Meet the Mets
"Meet the Mets" is the fight song of the New York Mets of Major League Baseball. The music and lyrics were written in 1961 by Ruth Roberts and Bill Katz, and it was originally recorded by Glenn Osser's orchestra. A rewritten and modernized version was recorded in 1984.
It was chosen by Mets' President George Weiss, director of promotions Julie Adler, and representatives of the J. Walter Thompson advertising agency in a contest for an official song that was run by the Mets, and beat 18 other entries. Although the Mets' inaugural season and the return of National League baseball to New York City was in 1962, the master recording was not made until March 1, 1963. The team sold 45 rpm records of the song for $1.00 at the Polo Grounds, their home stadium in 1963, and via mail order.
"Meet the Mets" was also featured in a "This is SportsCenter" commercial starring Mr. Met as well as on Seinfeld ("The Millennium") and Everybody Loves Raymond ("Big Shots"). Rock band Yo La Tengo recorded a version of "Meet the Mets" live on New Jersey radio station WFMU that was included on the 2006 compilation album Yo La Tengo Is Murdering the Classics.
The instrumental of the original version opened and closed broadcasts of Met games on WFAN radio and is used for lineup rundowns during home games on SportsNet New York, while part of the 1984 update opened and closed WFAN's Mets Extra pre- and post-game shows. For the 2009 season, with the closing of Shea Stadium and opening of Citi Field, the 1984 version was edited by WFAN to cut to the instrumental portion just before the singer sings "Hot dogs, green grass all out at Shea / Guaranteed to have a heck of a day." According to the New York Times, the song's original lyrics — “Bring your kiddies, bring your wife / Guaranteed to have the time of your life" — were viewed as "arguably sexist."
In 2008, an updated version the song was recorded with a rap/hip-hop sound, purportedly to appeal to a younger generation. In the second half of the 2009 season, the Mets' first at Citi Field, the original version was often played in the ballpark during breaks in the late innings as a crowd sing-along.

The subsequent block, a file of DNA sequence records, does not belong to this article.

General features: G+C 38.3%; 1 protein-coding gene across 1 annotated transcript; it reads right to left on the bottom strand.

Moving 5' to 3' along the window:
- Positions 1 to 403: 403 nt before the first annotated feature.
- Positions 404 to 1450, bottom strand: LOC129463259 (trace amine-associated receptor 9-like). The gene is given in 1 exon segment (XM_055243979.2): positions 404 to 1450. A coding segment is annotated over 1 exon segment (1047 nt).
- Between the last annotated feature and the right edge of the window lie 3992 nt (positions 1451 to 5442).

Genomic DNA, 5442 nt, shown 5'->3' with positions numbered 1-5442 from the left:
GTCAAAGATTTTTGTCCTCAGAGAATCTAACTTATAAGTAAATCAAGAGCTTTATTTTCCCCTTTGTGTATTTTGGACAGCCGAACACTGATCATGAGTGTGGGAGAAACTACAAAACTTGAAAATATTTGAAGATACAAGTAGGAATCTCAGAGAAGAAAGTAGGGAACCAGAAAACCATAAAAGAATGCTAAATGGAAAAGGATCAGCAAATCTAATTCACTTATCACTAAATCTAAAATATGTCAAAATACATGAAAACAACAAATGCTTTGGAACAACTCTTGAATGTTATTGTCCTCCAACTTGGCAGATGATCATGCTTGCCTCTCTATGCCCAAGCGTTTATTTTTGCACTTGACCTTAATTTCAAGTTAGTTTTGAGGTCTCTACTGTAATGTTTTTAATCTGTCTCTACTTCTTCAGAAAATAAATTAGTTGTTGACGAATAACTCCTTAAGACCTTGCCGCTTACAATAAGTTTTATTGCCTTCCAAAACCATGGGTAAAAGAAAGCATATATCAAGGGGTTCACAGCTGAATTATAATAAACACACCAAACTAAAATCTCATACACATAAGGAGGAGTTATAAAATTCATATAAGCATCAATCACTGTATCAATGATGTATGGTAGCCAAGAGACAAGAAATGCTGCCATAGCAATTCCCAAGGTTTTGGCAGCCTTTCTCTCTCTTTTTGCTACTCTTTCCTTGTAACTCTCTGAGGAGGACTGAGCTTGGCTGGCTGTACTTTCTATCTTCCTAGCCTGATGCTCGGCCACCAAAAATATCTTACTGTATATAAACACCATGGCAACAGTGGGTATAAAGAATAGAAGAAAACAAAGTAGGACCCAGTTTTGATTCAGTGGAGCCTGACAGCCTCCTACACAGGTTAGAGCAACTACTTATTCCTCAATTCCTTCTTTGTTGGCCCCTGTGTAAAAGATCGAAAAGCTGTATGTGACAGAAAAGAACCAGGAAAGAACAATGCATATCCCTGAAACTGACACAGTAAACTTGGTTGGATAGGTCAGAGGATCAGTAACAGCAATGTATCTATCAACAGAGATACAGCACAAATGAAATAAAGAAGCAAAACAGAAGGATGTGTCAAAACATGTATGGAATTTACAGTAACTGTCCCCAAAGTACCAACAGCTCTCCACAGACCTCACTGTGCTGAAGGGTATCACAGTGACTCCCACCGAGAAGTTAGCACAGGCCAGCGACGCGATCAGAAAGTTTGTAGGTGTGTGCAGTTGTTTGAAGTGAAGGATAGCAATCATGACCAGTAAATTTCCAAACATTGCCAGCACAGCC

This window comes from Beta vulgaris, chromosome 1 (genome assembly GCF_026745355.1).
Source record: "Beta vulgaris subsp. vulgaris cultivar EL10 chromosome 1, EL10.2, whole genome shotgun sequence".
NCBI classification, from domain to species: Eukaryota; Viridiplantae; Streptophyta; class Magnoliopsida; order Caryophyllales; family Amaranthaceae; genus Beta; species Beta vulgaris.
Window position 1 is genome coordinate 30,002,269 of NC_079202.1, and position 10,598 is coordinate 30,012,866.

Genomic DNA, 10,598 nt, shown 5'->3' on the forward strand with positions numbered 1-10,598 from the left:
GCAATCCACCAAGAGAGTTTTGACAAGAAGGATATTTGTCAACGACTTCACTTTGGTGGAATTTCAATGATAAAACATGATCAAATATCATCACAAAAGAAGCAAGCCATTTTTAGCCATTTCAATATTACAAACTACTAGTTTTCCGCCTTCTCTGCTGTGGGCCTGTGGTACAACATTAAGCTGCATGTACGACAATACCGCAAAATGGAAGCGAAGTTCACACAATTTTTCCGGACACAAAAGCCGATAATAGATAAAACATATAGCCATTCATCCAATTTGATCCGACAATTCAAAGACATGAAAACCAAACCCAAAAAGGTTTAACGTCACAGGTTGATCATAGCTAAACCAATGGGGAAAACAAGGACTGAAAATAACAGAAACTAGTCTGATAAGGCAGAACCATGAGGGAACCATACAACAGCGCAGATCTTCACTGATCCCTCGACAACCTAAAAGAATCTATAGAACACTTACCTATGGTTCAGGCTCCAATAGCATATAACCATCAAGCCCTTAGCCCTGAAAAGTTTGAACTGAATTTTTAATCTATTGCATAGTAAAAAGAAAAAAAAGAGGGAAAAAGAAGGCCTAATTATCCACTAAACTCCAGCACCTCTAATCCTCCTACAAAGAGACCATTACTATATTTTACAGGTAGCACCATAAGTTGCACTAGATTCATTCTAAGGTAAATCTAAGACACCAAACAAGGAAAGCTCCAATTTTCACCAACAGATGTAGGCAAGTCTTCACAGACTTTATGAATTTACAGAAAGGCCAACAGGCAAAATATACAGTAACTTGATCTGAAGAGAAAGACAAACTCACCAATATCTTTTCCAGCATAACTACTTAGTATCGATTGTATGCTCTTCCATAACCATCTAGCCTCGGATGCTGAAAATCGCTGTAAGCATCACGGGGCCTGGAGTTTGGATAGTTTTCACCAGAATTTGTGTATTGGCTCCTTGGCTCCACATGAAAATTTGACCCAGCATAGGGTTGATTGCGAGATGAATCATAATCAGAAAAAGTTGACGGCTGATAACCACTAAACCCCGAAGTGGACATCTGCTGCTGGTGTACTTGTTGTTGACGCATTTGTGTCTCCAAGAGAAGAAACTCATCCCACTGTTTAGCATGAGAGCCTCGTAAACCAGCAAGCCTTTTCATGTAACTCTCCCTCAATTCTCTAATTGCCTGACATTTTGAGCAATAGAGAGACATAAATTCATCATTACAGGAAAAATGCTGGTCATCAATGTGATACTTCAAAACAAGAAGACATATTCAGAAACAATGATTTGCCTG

Sportswriter Leonard Koppett affected the role of classical music critic in 1963 to tweak the song's simplistic composition: “There is little in the score of interest to a mid-20th-century audience. The harmony is traditional; no influences of atonality or polytonality can be found. In fact, it’s sort of un-tonal.”
"Meet the Mets" was not the first enduring sports-related song for Roberts and Katz, who were professional songwriters. The duo had earlier written “Mr. Touchdown, USA” in 1950, "I Love Mickey," a tribute to New York Yankees centerfielder Mickey Mantle recorded in 1956 by Teresa Brewer, and “It’s a Beautiful Day for a Ballgame” in 1960, well known to fans who heard it played regularly at Dodger Stadium home games.
- "Let's Go Mets Go," the rally song of the 1986 Mets
- Koppett, Leonard (May 14, 1963). "For Mets' Fans: Music to Root By - The Official Song Is a Work of Love, if Not a Work of Art - Roberts, Katz Duo Treads Where Even Brahms Couldn't". New York Times. p. 44. Retrieved 27 November 2015.
- Joshua Robinson (July 2, 2011). "A Mets Jingle Outlasts Its Author". Wall Street Journal. Retrieved 27 November 2015.
- Peter Keepnews (July 5, 2011). "Ruth Roberts, ‘Meet the Mets’ Songwriter, Dies at 84". New York Times. p. A22. Retrieved 27 November 2015.